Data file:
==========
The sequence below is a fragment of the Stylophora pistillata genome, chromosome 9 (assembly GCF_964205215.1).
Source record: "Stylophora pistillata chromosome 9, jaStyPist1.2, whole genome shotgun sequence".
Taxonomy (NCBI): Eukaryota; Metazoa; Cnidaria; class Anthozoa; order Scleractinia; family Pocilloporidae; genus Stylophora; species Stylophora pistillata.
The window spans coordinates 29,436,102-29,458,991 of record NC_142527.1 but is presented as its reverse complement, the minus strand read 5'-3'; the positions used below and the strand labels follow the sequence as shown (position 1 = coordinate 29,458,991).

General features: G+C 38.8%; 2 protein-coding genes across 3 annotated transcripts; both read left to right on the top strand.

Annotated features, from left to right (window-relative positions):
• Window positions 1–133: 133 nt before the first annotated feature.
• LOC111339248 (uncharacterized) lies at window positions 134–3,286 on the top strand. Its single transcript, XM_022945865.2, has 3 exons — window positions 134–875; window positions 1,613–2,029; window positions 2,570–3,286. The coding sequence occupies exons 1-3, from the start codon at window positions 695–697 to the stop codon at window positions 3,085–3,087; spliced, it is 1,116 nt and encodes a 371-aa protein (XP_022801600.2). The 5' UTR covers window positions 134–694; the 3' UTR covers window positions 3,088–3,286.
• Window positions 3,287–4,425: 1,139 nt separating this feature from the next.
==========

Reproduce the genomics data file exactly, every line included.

The sequence below is a fragment of the Stylophora pistillata genome, chromosome 9 (assembly GCF_964205215.1).
Source record: "Stylophora pistillata chromosome 9, jaStyPist1.2, whole genome shotgun sequence".
Taxonomy (NCBI): Eukaryota; Metazoa; Cnidaria; class Anthozoa; order Scleractinia; family Pocilloporidae; genus Stylophora; species Stylophora pistillata.
The window spans coordinates 29,436,102-29,458,991 of record NC_142527.1 but is presented as its reverse complement, the minus strand read 5'-3'; the positions used below and the strand labels follow the sequence as shown (position 1 = coordinate 29,458,991).

General features: G+C 38.8%; 2 protein-coding genes across 3 annotated transcripts; both read left to right on the top strand.

Annotated features, from left to right (window-relative positions):
• Window positions 1–133: 133 nt before the first annotated feature.
• LOC111339248 (uncharacterized) lies at window positions 134–3,286 on the top strand. Its single transcript, XM_022945865.2, has 3 exons — window positions 134–875; window positions 1,613–2,029; window positions 2,570–3,286. The coding sequence occupies exons 1-3, from the start codon at window positions 695–697 to the stop codon at window positions 3,085–3,087; spliced, it is 1,116 nt and encodes a 371-aa protein (XP_022801600.2). The 5' UTR covers window positions 134–694; the 3' UTR covers window positions 3,088–3,286.
• Window positions 3,287–4,425: 1,139 nt separating this feature from the next.